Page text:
Dee Lincoln Thinks You're Ready for More Burgers, and She's Probably Right
I've been working on an upcoming sushi restaurant review, and while conducting some research I stumbled on a quote from former Observer food critic Mark Stuertz. In his 2002 review of his review of Sushi Kyoto II, he lamented the proliferation of sushi restaurants in Dallas. "It's not a trend anymore. It's a near onslaught," wrote the perhaps jaded critic. The quote made its way into Trevor Corson's The Story Of Sushi, to illustrate the rapid growth in sushi restaurants all over the country.
Just three years prior, Stuertz published a sushi primer, with a headline that likened the growth of sushi restaurants to fast fast-food joints. You could almost see his frustration percolating upward into a tuna-colored rage and you've got to feel bad for the guy -- how many words can you use to describe the texture of toro?
While existing sushi restaurants are doing fine these days, it's rare to hear of a new one opening. The luster of a new, exciting cuisine dulled and the momentum lulled. When the economy soured Americans looked for something that was at once budget friendly and decadent. The craved something that would remind them of better days, and wouldn't put a dent in their vacation budget.
And now Mark Stuertz' sushi is my burger.
Despite the Dow Jones Industrial Average swelling more than 100 percent from its low in 2009, our desire for burgers has only grown. Economics opened our eyes to the burger, but our carnal desire has kept that lust intact in a way that feels permanent. It's entirely possible that someone could win the lottery and still want nothing but burgers (with luxury toppings), and now burger restaurants are opening everywhere, all the time.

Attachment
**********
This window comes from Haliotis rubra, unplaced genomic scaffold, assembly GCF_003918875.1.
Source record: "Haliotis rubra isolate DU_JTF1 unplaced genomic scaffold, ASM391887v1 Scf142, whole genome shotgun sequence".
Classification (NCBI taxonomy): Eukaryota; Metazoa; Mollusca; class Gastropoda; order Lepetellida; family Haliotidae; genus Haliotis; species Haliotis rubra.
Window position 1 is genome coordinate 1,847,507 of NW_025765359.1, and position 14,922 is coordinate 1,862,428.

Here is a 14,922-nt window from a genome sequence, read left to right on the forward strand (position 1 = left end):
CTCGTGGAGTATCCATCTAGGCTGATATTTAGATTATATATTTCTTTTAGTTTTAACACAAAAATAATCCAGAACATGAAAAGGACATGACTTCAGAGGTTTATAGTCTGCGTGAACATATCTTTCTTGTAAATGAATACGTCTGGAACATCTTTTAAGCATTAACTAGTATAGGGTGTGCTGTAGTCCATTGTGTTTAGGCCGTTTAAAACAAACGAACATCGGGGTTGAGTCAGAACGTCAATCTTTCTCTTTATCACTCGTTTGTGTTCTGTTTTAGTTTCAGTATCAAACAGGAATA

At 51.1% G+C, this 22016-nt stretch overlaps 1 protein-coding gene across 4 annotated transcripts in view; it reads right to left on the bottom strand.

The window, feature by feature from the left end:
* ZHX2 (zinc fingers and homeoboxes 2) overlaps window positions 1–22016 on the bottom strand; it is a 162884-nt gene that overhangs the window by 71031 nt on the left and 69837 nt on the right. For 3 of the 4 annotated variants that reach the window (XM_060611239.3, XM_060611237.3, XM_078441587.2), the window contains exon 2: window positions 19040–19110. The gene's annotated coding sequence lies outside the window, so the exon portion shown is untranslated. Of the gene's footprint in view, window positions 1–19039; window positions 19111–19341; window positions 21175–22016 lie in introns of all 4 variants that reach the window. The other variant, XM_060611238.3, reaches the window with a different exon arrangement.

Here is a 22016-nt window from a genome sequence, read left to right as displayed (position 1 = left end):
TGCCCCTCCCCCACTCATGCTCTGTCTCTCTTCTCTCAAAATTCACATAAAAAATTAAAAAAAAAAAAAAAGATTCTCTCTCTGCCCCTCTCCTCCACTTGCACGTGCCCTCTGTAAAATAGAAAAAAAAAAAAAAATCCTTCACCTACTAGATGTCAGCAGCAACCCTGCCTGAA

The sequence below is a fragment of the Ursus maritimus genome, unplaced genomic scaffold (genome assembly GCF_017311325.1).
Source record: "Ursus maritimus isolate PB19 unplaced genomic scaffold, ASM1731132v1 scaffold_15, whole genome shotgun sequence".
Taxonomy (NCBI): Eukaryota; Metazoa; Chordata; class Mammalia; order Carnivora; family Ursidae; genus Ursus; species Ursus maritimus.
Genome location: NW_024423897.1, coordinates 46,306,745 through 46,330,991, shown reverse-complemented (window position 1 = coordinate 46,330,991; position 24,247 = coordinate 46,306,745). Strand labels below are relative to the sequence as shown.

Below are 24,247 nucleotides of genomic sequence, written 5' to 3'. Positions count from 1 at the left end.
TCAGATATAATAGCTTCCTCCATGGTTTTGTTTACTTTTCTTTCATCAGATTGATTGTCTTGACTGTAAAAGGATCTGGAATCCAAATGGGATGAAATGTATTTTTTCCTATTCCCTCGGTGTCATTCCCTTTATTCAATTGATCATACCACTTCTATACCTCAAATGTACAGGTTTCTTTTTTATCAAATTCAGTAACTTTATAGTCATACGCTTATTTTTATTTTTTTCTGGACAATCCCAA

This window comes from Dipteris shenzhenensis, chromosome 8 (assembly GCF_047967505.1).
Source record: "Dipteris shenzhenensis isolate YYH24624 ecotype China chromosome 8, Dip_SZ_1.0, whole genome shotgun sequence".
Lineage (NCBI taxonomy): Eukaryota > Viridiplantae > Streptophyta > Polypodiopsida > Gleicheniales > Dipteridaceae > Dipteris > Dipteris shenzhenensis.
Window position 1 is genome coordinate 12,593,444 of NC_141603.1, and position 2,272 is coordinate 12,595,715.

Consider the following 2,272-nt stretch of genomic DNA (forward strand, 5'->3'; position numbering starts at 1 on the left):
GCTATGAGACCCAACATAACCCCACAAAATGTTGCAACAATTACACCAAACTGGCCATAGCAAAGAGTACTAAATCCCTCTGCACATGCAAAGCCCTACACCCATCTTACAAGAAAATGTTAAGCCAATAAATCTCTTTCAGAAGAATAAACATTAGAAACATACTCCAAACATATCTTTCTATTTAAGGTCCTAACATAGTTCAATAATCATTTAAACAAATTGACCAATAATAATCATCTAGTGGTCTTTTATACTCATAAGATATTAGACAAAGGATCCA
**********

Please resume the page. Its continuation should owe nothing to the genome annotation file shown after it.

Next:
Claire McCormack It's a wedge salad
I can't blame Dee Lincoln for opening up a burger bar in the old Jo Jo space. If history tells us anything, she'll be very successful. I can think of scores of burger restaurants that have opened in the past two years in Dallas, and the only one I can thing of that closed was Elevation Burger. Burger restaurants are as safe as government bonds -- maybe safer, nowadays -- and the upside is much greater. The cost to set up is relatively low, and you don't have to develop too many new ideas because the recipe for a burger is, basically, beef.
I don't know when sushi restaurants ultimately leveled off, but it was a long time after Stuertz first voiced his complaints. Something tells me we've got a long way to go on the burger front, too.
In the meantime, enjoy Dee Lincoln's Steak and Burger Bar, which is set to open Thursday, September 12 for dinner service, and they'll add lunch service the next week. Juliard Ishizuka, who use to man the range at Dee Lincoln's Dining Room & Bubble Bar, will be heading up the new space. His burgers will set you back $12-15, while a New York Strip steak will set you back $45.